Arrant Pedantry


The Pronunciation of Smaug

With the recent release of the new Hobbit movie, The Desolation of Smaug, a lot of people have been talking about the pronunciation of the titular dragon’s name. The inclination for English speakers is to pronounce it like smog, but Tolkien made clear in his appendixes to The Lord of the Rings that the combination au was pronounced /au/ (“ow”), as it is in German. A quick search on Twitter shows that a lot of people are perplexed or annoyed by the pronunciation, with some even declaring that they refuse to see the movie because of it. Movie critic Eric D. Snider joked, “I’m calling him ‘Smeowg’ now. Someone please Photoshop him to reflect the change, thanks.” I happily obliged.


I can haz desolashun?

So what is it about the pronunciation of Smaug that makes people so crazy? Simply put, it doesn’t fit modern English phonology. Phonology is the pattern of sounds in language (or the study of those patterns), including things like syllable structure, word stress, and permissible sound combinations. In my undergraduate phonology class, my professor once gave us an exercise: think of all the consonants that can follow /au/, and give an example of each. The first several came easily, but we started to run out quickly: out, house (both as a noun with /s/ and as a verb with /z/), owl, mouth (both as a noun with /θ/ and as a verb with /ð/), down, couch, hour, and gouge. What these sounds all have in common is that they’re coronal consonants, or those made with the front of the tongue.

The coronal consonants in modern Standard English are /d/, /t/, /s/, /z/, /ʃ/ (as in shoe), /ʒ/ (as in measure), /tʃ/ (as in church), /dʒ/ (as in judge) /l/, /r/, and /n/. As far as I know, only two coronal consonants are missing from the list of consonants that can follow /au/—/ʃ/ and /ʒ/, the voiceless and voiced postalveolar fricatives. By contrast, /g/ is a dorsal consonant, pronounced with the back of the tongue. There are some nonstandard dialects (such as Cockney and African American English) that change /θ/ to /f/ and thus pronounce words like mouth as /mauf/, but in Standard English the pattern holds; there are no words with /aup/ or /aum/ or /auk/. (The only exception I know of, howf, is a rare Scottish word that was apparently borrowed from Dutch, and it could be argued that it appears rarely enough in Standard English that it shouldn’t be considered a part of it. It appears not at all in the Corpus of Contemporary American English and only once in the Corpus of Historical American English, but it’s in scare quotes. I only know it as an occasionally handy Scrabble word.)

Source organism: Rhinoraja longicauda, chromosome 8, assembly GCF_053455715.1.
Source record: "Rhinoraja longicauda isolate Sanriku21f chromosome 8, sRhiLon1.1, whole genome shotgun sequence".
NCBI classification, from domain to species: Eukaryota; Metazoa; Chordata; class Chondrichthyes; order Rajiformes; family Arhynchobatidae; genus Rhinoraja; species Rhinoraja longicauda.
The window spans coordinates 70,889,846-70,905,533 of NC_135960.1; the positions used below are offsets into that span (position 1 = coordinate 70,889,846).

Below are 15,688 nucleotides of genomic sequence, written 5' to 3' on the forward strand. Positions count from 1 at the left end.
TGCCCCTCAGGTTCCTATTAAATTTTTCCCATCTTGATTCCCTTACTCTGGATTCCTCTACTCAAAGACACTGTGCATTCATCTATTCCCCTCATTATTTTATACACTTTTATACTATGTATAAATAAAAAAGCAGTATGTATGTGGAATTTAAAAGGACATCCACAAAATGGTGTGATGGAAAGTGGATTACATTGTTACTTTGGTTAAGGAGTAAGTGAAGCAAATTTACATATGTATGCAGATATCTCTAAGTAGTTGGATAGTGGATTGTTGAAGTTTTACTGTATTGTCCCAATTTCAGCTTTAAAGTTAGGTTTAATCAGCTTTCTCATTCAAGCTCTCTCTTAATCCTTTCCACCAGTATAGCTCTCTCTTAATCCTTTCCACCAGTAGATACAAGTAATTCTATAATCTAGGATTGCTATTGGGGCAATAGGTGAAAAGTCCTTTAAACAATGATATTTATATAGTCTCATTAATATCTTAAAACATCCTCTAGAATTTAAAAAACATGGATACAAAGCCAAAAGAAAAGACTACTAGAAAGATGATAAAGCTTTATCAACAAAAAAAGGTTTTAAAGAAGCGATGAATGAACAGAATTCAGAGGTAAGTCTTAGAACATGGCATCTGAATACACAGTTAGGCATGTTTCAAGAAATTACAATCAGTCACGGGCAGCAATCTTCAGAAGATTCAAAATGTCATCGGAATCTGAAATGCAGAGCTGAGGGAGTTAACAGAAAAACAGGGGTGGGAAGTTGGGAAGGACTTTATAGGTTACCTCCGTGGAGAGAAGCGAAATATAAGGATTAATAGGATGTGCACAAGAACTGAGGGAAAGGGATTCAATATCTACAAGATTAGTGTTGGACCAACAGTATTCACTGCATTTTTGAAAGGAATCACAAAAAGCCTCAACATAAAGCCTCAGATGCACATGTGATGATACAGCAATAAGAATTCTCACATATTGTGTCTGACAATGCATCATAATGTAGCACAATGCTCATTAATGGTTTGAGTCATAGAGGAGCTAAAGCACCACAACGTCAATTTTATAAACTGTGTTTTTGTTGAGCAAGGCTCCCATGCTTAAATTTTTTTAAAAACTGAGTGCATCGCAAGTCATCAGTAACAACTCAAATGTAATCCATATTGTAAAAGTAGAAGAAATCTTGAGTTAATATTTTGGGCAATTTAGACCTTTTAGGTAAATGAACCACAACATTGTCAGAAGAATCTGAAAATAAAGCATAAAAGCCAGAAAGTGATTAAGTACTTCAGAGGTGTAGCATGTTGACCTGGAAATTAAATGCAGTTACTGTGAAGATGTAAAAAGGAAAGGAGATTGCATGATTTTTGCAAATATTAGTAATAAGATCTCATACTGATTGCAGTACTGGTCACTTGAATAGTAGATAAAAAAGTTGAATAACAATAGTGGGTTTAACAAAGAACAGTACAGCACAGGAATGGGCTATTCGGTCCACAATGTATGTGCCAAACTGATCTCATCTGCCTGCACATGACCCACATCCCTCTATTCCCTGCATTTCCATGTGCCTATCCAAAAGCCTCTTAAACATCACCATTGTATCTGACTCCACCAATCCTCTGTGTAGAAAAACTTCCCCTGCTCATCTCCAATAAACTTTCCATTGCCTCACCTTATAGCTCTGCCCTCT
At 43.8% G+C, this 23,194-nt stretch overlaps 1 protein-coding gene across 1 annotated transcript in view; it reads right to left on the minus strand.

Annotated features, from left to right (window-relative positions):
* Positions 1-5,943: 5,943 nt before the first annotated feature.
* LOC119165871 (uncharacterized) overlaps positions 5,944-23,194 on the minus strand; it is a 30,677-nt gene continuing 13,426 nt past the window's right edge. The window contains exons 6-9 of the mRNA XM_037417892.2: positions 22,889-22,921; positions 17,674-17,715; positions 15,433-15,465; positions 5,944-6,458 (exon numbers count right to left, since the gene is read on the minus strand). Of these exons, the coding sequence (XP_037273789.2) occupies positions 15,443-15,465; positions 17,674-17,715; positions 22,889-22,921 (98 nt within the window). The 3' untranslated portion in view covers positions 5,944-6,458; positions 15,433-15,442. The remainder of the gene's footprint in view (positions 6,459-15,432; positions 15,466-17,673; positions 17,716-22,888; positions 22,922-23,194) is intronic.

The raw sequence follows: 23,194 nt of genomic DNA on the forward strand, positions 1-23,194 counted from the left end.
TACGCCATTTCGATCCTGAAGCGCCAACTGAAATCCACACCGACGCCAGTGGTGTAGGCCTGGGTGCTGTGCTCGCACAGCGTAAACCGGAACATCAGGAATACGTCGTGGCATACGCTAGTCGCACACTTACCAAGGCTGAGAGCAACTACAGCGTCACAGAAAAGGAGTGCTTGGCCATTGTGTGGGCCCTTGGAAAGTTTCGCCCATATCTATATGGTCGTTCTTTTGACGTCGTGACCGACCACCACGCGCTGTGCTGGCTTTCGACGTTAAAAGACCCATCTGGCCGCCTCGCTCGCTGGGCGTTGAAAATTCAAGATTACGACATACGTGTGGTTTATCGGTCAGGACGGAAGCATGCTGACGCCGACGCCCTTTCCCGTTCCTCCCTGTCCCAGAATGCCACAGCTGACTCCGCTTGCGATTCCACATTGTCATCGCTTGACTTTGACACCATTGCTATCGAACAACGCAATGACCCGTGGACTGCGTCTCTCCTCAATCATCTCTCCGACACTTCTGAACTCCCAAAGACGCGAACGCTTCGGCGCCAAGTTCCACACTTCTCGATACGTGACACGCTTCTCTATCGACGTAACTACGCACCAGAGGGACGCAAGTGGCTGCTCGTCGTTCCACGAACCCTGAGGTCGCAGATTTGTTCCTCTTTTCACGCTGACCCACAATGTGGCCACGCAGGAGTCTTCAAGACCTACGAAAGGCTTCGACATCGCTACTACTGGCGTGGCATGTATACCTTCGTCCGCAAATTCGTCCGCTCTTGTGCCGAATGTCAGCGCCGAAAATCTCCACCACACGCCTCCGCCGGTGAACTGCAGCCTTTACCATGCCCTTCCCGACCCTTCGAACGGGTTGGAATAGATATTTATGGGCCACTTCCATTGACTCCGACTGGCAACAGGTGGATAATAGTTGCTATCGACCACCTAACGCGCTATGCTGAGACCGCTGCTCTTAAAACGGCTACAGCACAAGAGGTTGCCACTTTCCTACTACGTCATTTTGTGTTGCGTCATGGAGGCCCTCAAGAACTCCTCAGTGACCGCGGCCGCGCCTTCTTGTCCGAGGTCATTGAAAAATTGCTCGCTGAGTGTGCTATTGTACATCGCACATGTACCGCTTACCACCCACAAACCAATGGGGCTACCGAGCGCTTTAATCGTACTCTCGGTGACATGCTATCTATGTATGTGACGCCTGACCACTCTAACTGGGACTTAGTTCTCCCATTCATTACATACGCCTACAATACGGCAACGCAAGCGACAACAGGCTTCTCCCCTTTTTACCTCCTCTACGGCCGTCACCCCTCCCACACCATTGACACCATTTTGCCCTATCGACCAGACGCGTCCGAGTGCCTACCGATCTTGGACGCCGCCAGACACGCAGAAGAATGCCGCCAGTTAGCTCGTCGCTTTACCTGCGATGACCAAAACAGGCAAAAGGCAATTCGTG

And this isn’t simply a case like orange or silver, where nothing happens to rhyme with them. Through the accidents of history, the /aug/ combination simply does not occur in modern English. Before the Great Vowel Shift, Middle English /au/ turned into /ɔ:/ (as in caught today). (Note: the : symbol here denotes that a vowel is long.) During the Great Vowel Shift, /u:/ turned into a new /au/, but apparently this /u:/ never occurred before non-coronal consonants. This means that in Middle English, either /u/ lengthened before coronals or /u:/ shortened before non-coronals; I’m not sure which. But either way, it left us with the unusual pattern we see in English today.

What all this technical gibberish means is that, in the absence of a clear pronunciation guide, readers will assume that the “au” in Smaug is pronounced as it is in other English words, which today is almost always /ɔ:/ or /ɑ:/. Thus most Americans will rhyme it with smog. (I can’t speak with authority about other varieties of English, but they would probably opt for one of those vowels or something similar, but not the diphthong /au/.) It’s not surprising that many readers will feel annoyed when told that their pronunciation clashes with the official pronunciation, which they find unintuitive and, frankly, rather non-English.

One final note: Michael Martinez suggests in this post that /smaug/ is not actually Tolkien’s intended pronunciation. After all, he says, the appendixes are a guide to the pronunciation of Elvish, and Smaug’s name is not Elvish. Martinez quotes one of Tolkien’s letters regarding the origin of the name: “The dragon bears as name—a pseudonym—the past tense of the primitive Germanic verb Smugan, to squeeze through a hole: a low philological jest.” He seems to take this as evidence against the pronunciation /smaug/, but this is probably because Tolkien was not as clear as he could have been. Smugan is the infinitive form; the past tense is—surprise—smaug.

Note: the definition given for the Proto-Germanic form doesn’t quite match Tolkien’s, though it appears to be the same verb; the Old English form, also with the infinitive smugan, is defined as “to creep, crawl, move gradually”. The astute student of language will notice that the past tense of the verb in Old English had the form smēag in the first and third person. This is because the Proto-Germanic /au/ became /ēa/ in Old English and /i:/ or /ai/ in modern English; compare the German auge ‘eye’ and the English eye. This demonstrates once again that English lost the combination /aug/ quite some time ago while its sister languages hung on to it.

So yes, it appears that Tolkien really did intend Smaug to be pronounced /smaug/, with that very un-English (but very Germanic) /aug/ combination at the end. He was a linguist and studied several languages in depth, particularly old Germanic languages such as Old English, Old Norse, and Gothic. He was certainly well aware of the pronunciation of the word, even if he didn’t make it clear to his readers. You can find the pronunciation silly if you want, you can hate it, and you can even threaten to boycott the movie, but you can’t call it wrong.


Now on Visual Thesaurus: “Electrocution: A Shocking Misuse?”